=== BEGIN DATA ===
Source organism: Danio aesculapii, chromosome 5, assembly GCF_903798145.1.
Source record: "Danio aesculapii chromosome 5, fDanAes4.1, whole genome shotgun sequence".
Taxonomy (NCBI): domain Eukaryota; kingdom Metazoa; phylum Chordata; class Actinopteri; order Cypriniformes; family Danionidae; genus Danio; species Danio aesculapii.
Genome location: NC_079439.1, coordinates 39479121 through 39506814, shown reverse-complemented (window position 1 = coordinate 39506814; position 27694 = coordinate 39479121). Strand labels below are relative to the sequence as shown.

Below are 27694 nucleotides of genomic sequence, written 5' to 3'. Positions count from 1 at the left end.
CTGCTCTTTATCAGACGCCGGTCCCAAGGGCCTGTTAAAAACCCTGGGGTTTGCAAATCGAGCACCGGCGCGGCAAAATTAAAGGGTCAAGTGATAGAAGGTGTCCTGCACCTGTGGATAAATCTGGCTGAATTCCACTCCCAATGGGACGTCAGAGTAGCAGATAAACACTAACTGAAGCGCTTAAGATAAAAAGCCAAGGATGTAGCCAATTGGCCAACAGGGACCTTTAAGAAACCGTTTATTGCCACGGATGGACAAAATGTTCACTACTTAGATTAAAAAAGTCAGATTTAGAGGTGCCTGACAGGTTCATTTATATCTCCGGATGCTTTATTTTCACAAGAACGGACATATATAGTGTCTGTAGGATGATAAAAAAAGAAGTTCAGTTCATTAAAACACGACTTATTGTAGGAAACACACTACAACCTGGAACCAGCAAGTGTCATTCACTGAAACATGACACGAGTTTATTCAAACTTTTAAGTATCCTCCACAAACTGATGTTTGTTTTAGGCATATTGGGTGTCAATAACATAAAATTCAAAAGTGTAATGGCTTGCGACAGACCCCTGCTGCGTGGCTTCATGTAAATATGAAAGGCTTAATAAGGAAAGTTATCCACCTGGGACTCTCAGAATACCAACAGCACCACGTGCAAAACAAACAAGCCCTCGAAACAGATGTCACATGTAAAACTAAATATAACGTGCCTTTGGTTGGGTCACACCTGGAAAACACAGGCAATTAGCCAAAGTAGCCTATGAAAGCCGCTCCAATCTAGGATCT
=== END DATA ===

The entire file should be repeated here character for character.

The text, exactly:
Source organism: Danio aesculapii, chromosome 5, assembly GCF_903798145.1.
Source record: "Danio aesculapii chromosome 5, fDanAes4.1, whole genome shotgun sequence".
Taxonomy (NCBI): domain Eukaryota; kingdom Metazoa; phylum Chordata; class Actinopteri; order Cypriniformes; family Danionidae; genus Danio; species Danio aesculapii.
Genome location: NC_079439.1, coordinates 39479121 through 39506814, shown reverse-complemented (window position 1 = coordinate 39506814; position 27694 = coordinate 39479121). Strand labels below are relative to the sequence as shown.

Below are 27694 nucleotides of genomic sequence, written 5' to 3'. Positions count from 1 at the left end.
CTGCTCTTTATCAGACGCCGGTCCCAAGGGCCTGTTAAAAACCCTGGGGTTTGCAAATCGAGCACCGGCGCGGCAAAATTAAAGGGTCAAGTGATAGAAGGTGTCCTGCACCTGTGGATAAATCTGGCTGAATTCCACTCCCAATGGGACGTCAGAGTAGCAGATAAACACTAACTGAAGCGCTTAAGATAAAAAGCCAAGGATGTAGCCAATTGGCCAACAGGGACCTTTAAGAAACCGTTTATTGCCACGGATGGACAAAATGTTCACTACTTAGATTAAAAAAGTCAGATTTAGAGGTGCCTGACAGGTTCATTTATATCTCCGGATGCTTTATTTTCACAAGAACGGACATATATAGTGTCTGTAGGATGATAAAAAAAGAAGTTCAGTTCATTAAAACACGACTTATTGTAGGAAACACACTACAACCTGGAACCAGCAAGTGTCATTCACTGAAACATGACACGAGTTTATTCAAACTTTTAAGTATCCTCCACAAACTGATGTTTGTTTTAGGCATATTGGGTGTCAATAACATAAAATTCAAAAGTGTAATGGCTTGCGACAGACCCCTGCTGCGTGGCTTCATGTAAATATGAAAGGCTTAATAAGGAAAGTTATCCACCTGGGACTCTCAGAATACCAACAGCACCACGTGCAAAACAAACAAGCCCTCGAAACAGATGTCACATGTAAAACTAAATATAACGTGCCTTTGGTTGGGTCACACCTGGAAAACACAGGCAATTAGCCAAAGTAGCCTATGAAAGCCGCTCCAATCTAGGATCT